Boy am I happy that my 8 years in South-east Asia doing the dirty work for different governments is not in a game or I would be nailed to a cross then burned at the stake and hung until my body rotted in the sunshine.

Oh OH, it is in a game I really must worry now about the thought police trying to find me.

The UN allowed all of this to continue without saying one word to stop it yet now they want to arrest every one that has ever played even Poke'mon for killing a fake, makebelieve creature.

1 ( +1 / -0 )

i can name a game series that realistically and justifiably consequences players for their gameplay: Fallout by Bethesda Studios. i know that red cross is probably aiming more toward war games based on the modern and near-future pre-apocalypse time eras, but the point of fallout is that it is a post-apocalyptic role-playing-game, thus requiring as many realistic aspects of a post apocalyptic time era as possible. but if the same aspects from fallout's consequence system applied to first person shooter war games, well, they just don't because the point of fps games is to just beat the story mode then play multiplayer and shoot eachother for fun. it's like realistic laser tag, thus a justification or consequence system should not be necessary--it's just not the point of the game. this is the main reason i prefer fallout and rpg games to fps war games, because i think it takes someone truly bored and uneducated to take joy and pride in shooting someone, respawning, shooting, respawning, shooting, respawning. why do that when you could enjoy a whole story, hundreds of hours of gameplay in a single story, with plot twists and turns as you create your outcome for your virtual world based on the consequences of your own virtual decisions.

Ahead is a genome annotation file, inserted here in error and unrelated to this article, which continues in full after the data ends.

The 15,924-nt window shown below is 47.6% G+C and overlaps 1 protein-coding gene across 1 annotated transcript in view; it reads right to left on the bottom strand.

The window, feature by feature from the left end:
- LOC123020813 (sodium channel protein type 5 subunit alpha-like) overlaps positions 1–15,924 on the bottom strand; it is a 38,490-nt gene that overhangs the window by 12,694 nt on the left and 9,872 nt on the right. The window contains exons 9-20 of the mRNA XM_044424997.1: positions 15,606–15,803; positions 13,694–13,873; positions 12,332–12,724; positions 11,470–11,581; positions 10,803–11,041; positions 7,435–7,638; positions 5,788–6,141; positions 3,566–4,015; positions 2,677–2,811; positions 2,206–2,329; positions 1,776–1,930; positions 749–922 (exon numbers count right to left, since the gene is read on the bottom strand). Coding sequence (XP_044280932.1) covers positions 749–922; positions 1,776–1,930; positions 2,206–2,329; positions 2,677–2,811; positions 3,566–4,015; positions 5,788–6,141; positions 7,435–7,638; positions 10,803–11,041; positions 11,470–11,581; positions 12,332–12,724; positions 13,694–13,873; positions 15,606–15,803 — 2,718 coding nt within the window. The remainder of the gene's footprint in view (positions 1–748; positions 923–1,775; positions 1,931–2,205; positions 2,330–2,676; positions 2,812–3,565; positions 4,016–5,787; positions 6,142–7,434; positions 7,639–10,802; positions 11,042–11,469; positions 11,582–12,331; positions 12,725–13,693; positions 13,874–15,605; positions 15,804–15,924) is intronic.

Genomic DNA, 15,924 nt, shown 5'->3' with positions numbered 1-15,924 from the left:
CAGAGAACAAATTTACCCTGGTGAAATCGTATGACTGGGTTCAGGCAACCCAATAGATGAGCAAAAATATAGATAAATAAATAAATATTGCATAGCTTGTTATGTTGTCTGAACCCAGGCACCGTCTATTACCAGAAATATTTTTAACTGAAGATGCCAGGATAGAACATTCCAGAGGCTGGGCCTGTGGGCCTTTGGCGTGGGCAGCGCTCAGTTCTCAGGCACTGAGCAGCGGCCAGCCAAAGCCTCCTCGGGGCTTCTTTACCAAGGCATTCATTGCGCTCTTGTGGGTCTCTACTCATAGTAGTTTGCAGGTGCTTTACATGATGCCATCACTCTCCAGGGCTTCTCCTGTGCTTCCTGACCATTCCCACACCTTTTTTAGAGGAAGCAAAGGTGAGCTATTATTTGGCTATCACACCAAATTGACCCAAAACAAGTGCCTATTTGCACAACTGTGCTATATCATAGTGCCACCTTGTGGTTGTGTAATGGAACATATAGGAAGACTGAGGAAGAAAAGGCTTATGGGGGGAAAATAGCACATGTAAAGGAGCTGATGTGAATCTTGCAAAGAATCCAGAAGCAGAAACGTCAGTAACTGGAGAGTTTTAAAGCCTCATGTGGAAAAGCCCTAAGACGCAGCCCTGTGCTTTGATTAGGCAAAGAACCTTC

0 ( +0 / -0 )

I need urgent clarification from the Red Cross organisation. I have a ZOmbie chasing me , is it a crime to run it over with my car and then jump out and decapitate its head off . I need clarification on this legality.!

2 ( +2 / -0 )

In war games there is a precedent. Way back in 2003, Delta Force: Black Hawk Down punished players for gunning down civilians. Any more than a couple of Somali civilians caught in crossfire and the mission would end in failure and you'd have to restart. Both Rainbow Six: Rogue Spear and Ghost Recon would do the same if a single hostage or bystander were killed. They didn't go far enough: in GR you could shoot an enemy after he surrendered, and there should have been a penalty for that.

As a player it was no nuisance. It added realism and challenge to the game. In today's mindless shooters however I guess that's not what players are after. As a gamer I support the Red Cross idea though. Since online shooters challenge players to up their rankings, points could easily be deducted for blatant violations of the rules of war.

However from what I've seen in games like Battlefield and Call of Duty, there are no civilians to kill by mistake or otherwise and the enemy always fights to the death. They're programmed for action, not for thought and planning like the old days. At this stage I have yet to see how the Geneva Conventions can be violated in these games.

-1 ( +0 / -1 )

I don't play these games, but if they start making crimes punishable, how far do they go? Do in-game rules have to match real-life rules exactly? Will game companies be dragged to court due to a wrong interpretation of a rule? What if the setting is not anything from real life but completely made up? What laws would the characters have to abide by then?

0 ( +0 / -0 )

LOL is this a real article!?!?

0 ( +0 / -0 )